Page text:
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"Covert group" one ingredient away from deadly toxin | News

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"Covert group" one ingredient away from deadly toxin

ATLANTA -- Four men who were indicted in alleged terror attacks had the weapons they wanted and were one ingredient away from making deadly toxin ricin, according to a criminal indictment.

Two days before they were arrested defendants Ray Adams and Samuel Crump said they needed just one more ingredient to produce ricin, according to the indictment. Adams said he needed one pound of lye and was ready to begin the process of making the deadly toxin.

On November 1, 2011, the day they were arrested, Frederick Thomas and Dan Roberts met with an undercover agent and gave him cash and a firearm and received  a silencer and what they believed were explosives.

The indictment said Thomas had in his possession written instructions for detonating a destructive device.

The information in the indictment may be an indication why FBI agents arrested the four suspects when they did.

For the most part, the four senior citizens don't fit the profile of domestic terrorists. The youngest is 65, the oldest is 73. But one was on the radar of a watchdog group who monitors extreme activity.

Three of them had no history of extremism, but the Anti-Defamation League said one of them, Daniel Roberts, was on their radar for some time. "He's been on our radar as someone who is outside the main stream and appears to be an activist in the militia movement," said Bill Nigut, the Southeast Regional Director of the ADL.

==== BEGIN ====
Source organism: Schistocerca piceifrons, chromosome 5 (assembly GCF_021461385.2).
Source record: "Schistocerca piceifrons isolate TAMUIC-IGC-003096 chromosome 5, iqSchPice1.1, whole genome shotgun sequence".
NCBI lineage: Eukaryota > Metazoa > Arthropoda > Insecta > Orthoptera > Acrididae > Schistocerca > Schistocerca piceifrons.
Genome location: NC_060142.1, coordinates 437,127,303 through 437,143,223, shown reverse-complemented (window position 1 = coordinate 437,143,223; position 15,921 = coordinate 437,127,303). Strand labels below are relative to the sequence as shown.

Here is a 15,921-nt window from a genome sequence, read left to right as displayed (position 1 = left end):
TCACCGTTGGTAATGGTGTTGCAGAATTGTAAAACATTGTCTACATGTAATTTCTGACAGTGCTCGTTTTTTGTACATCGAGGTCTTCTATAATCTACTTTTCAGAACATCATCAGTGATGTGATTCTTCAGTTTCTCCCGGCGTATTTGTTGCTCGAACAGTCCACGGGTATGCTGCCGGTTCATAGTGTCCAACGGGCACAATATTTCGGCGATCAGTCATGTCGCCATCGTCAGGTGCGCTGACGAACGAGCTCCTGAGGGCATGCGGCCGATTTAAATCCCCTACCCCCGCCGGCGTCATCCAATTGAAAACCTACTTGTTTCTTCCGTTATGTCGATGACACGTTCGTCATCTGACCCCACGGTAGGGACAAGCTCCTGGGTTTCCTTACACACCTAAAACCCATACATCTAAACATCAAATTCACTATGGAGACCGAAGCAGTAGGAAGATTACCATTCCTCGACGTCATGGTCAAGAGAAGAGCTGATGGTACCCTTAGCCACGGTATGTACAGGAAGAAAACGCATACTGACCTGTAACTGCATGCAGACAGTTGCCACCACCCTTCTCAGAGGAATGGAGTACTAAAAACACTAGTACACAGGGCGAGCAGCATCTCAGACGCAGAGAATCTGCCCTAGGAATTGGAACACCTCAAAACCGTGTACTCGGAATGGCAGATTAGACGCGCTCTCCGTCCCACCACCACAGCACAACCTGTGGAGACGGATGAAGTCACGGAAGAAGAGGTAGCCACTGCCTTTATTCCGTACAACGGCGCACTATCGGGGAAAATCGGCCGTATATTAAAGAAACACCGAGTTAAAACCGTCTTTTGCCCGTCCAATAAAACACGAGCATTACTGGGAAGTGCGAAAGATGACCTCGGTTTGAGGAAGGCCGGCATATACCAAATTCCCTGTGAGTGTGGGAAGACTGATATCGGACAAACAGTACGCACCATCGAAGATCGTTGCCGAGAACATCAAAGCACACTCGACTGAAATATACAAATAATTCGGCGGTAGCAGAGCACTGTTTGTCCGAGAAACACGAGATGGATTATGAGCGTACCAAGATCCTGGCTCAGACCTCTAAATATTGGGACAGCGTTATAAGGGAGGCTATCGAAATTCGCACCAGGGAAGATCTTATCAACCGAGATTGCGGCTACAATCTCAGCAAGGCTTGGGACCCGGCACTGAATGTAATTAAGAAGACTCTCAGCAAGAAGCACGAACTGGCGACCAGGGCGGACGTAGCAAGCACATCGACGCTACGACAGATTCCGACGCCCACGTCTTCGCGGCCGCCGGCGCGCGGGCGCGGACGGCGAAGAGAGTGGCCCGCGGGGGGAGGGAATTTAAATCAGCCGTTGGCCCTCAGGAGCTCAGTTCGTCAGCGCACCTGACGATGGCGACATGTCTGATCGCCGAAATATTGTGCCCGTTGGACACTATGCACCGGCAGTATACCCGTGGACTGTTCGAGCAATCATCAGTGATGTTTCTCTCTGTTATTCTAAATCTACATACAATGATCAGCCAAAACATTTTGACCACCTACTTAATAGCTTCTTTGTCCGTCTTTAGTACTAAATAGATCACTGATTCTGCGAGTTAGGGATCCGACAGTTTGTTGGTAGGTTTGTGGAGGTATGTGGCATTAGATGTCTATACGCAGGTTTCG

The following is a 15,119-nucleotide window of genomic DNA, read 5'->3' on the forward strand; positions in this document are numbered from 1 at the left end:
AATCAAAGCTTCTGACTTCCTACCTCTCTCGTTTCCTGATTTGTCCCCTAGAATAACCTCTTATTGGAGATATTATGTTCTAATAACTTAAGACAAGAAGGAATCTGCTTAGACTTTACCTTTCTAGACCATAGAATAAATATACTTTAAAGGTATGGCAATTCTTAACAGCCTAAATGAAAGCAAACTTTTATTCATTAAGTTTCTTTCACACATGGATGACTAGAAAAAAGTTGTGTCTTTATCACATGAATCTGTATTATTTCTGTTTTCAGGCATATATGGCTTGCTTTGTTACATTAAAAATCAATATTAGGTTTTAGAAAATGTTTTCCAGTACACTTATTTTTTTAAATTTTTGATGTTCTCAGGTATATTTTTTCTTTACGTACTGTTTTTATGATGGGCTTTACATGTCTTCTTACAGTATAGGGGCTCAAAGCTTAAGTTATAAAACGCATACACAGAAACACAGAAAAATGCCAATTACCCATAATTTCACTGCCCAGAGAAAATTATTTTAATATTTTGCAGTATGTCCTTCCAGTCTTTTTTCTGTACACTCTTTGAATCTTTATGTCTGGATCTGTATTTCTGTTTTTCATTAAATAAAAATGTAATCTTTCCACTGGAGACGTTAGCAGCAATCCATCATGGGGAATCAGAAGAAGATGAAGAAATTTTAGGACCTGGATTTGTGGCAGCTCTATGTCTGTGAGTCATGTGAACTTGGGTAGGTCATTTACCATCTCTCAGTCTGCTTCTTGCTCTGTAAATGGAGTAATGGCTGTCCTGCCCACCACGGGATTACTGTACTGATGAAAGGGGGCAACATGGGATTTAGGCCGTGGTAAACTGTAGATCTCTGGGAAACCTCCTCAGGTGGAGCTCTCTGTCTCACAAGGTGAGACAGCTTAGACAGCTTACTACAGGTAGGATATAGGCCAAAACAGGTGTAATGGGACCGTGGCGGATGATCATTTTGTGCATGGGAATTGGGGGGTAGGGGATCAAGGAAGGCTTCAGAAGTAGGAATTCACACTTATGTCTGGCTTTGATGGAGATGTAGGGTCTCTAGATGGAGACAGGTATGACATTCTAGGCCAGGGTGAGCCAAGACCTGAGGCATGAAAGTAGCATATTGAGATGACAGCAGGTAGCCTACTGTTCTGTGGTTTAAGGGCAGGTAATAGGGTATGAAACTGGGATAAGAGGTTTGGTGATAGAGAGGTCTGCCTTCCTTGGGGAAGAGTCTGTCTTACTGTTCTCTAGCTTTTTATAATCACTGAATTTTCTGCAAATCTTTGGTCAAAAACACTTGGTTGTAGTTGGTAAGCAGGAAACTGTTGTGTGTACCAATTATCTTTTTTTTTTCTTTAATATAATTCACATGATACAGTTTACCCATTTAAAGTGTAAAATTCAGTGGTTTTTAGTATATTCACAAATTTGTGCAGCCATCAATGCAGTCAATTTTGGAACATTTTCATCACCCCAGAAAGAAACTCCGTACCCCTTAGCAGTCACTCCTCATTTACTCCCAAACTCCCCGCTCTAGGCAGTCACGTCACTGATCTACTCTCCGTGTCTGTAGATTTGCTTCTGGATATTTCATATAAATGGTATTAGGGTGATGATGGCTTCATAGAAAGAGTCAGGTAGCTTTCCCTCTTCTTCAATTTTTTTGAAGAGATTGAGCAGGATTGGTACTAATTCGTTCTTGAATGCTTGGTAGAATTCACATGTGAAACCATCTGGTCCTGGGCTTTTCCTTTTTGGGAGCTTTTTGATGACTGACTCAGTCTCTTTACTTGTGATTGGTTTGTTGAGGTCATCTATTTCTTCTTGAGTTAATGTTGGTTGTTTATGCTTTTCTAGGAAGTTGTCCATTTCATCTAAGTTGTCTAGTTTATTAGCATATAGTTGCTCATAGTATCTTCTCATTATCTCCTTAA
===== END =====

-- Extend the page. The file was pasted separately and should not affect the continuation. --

Nigut said Roberts has been monitored at Georgia State flag rallies as far back as January 2001. "He also showed up at a middle school in the Metro Atlanta area because the school, he had read somewhere, had outlawed the symbol of the Confederate flag," Nigut said.

The four North Georgia men are accused of planning attacks on unnamed government officials with ricin and explosives. They indicated in court in Gainesville Wednesday that they wanted a bond hearing. The hearing, along with a preliminary hearing, will be held Nov. 9, once the defendants are appointed lawyers. 

The men -- Frederick Thomas, 73, of Cleveland, Dan Roberts, 67, of Toccoa, Ray Adams, 65, of Toccoa and Samuel Crump, 68, of Toccoa -- were arrested Tuesday. Authorities said the men were allegedly trying to obtain an explosive device and silencer and manufacture ricin for use in the attacks.

Thomas and Roberts are charged with conspiring to buy an explosive device and an illegal silencer to conduct attacks on government buildings. Adams and Crump have been charged with conspiring to carry out an attack with the deadly biological toxin ricin.

Court documents say the men intended to use the online novel  "Absolved" as a script for a real-life wave of terror and assassination.

U.S. Attorney Sally Yates said the suspects, who called themselves the "covert group", had been under the close eye of the FBI's Joint Terrorism Task Force, who had an informant in the group.

"It started earlier this year when an informant talked to the FBI about information and conversations that he had overheard," Yates said. "He then began cooperating with the FBI and the Joint Terrorism Task Force and recorded meetings with the four individuals charged today."

"These individuals were never at a point where they were actually able to carry this out without the FBI's knowledge," Yates added. ""They were monitoring this every step of the way."